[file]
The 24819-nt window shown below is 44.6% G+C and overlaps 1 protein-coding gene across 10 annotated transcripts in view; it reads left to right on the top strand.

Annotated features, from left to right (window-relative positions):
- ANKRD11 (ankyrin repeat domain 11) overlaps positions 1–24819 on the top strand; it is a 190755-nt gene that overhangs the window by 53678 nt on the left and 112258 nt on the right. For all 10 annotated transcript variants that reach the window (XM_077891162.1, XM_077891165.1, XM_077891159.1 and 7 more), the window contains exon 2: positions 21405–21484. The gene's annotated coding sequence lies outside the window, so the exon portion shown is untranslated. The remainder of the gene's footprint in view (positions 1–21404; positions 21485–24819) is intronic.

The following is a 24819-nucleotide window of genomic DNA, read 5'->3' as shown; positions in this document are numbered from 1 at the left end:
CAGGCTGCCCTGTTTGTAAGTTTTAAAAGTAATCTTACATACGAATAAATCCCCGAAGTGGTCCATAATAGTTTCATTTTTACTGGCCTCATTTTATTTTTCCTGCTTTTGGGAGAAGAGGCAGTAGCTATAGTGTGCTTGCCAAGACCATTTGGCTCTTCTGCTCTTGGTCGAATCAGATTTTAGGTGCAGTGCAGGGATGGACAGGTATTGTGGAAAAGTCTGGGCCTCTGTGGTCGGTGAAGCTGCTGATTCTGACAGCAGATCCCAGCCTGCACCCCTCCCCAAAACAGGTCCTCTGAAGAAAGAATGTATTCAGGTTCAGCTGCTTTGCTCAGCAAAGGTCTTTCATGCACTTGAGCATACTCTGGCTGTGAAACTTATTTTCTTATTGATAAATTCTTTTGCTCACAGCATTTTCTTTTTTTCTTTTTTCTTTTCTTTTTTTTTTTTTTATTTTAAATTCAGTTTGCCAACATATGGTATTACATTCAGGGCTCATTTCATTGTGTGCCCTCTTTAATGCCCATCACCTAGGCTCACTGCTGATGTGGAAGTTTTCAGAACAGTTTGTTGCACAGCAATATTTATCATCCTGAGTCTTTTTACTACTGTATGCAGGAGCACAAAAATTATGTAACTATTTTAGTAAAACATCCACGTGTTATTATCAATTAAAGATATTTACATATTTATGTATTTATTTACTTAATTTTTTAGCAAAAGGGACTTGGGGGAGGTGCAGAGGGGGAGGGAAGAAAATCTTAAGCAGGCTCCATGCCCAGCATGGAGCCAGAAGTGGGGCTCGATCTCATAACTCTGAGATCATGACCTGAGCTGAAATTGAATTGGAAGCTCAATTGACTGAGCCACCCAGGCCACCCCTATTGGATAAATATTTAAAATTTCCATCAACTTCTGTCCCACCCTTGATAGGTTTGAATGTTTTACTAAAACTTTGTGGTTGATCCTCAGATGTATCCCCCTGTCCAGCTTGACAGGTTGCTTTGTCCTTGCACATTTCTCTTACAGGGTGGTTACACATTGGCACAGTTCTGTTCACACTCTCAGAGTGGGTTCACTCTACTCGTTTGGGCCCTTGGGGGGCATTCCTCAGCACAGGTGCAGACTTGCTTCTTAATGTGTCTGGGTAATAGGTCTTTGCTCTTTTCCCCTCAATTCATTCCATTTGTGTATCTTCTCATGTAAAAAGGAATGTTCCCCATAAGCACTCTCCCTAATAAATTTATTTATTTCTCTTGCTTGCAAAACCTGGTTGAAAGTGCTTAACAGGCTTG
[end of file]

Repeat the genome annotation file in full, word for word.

The 24819-nt window shown below is 44.6% G+C and overlaps 1 protein-coding gene across 10 annotated transcripts in view; it reads left to right on the top strand.

Annotated features, from left to right (window-relative positions):
- ANKRD11 (ankyrin repeat domain 11) overlaps positions 1–24819 on the top strand; it is a 190755-nt gene that overhangs the window by 53678 nt on the left and 112258 nt on the right. For all 10 annotated transcript variants that reach the window (XM_077891162.1, XM_077891165.1, XM_077891159.1 and 7 more), the window contains exon 2: positions 21405–21484. The gene's annotated coding sequence lies outside the window, so the exon portion shown is untranslated. The remainder of the gene's footprint in view (positions 1–21404; positions 21485–24819) is intronic.

The following is a 24819-nucleotide window of genomic DNA, read 5'->3' as shown; positions in this document are numbered from 1 at the left end:
CAGGCTGCCCTGTTTGTAAGTTTTAAAAGTAATCTTACATACGAATAAATCCCCGAAGTGGTCCATAATAGTTTCATTTTTACTGGCCTCATTTTATTTTTCCTGCTTTTGGGAGAAGAGGCAGTAGCTATAGTGTGCTTGCCAAGACCATTTGGCTCTTCTGCTCTTGGTCGAATCAGATTTTAGGTGCAGTGCAGGGATGGACAGGTATTGTGGAAAAGTCTGGGCCTCTGTGGTCGGTGAAGCTGCTGATTCTGACAGCAGATCCCAGCCTGCACCCCTCCCCAAAACAGGTCCTCTGAAGAAAGAATGTATTCAGGTTCAGCTGCTTTGCTCAGCAAAGGTCTTTCATGCACTTGAGCATACTCTGGCTGTGAAACTTATTTTCTTATTGATAAATTCTTTTGCTCACAGCATTTTCTTTTTTTCTTTTTTCTTTTCTTTTTTTTTTTTTTATTTTAAATTCAGTTTGCCAACATATGGTATTACATTCAGGGCTCATTTCATTGTGTGCCCTCTTTAATGCCCATCACCTAGGCTCACTGCTGATGTGGAAGTTTTCAGAACAGTTTGTTGCACAGCAATATTTATCATCCTGAGTCTTTTTACTACTGTATGCAGGAGCACAAAAATTATGTAACTATTTTAGTAAAACATCCACGTGTTATTATCAATTAAAGATATTTACATATTTATGTATTTATTTACTTAATTTTTTAGCAAAAGGGACTTGGGGGAGGTGCAGAGGGGGAGGGAAGAAAATCTTAAGCAGGCTCCATGCCCAGCATGGAGCCAGAAGTGGGGCTCGATCTCATAACTCTGAGATCATGACCTGAGCTGAAATTGAATTGGAAGCTCAATTGACTGAGCCACCCAGGCCACCCCTATTGGATAAATATTTAAAATTTCCATCAACTTCTGTCCCACCCTTGATAGGTTTGAATGTTTTACTAAAACTTTGTGGTTGATCCTCAGATGTATCCCCCTGTCCAGCTTGACAGGTTGCTTTGTCCTTGCACATTTCTCTTACAGGGTGGTTACACATTGGCACAGTTCTGTTCACACTCTCAGAGTGGGTTCACTCTACTCGTTTGGGCCCTTGGGGGGCATTCCTCAGCACAGGTGCAGACTTGCTTCTTAATGTGTCTGGGTAATAGGTCTTTGCTCTTTTCCCCTCAATTCATTCCATTTGTGTATCTTCTCATGTAAAAAGGAATGTTCCCCATAAGCACTCTCCCTAATAAATTTATTTATTTCTCTTGCTTGCAAAACCTGGTTGAAAGTGCTTAACAGGCTTG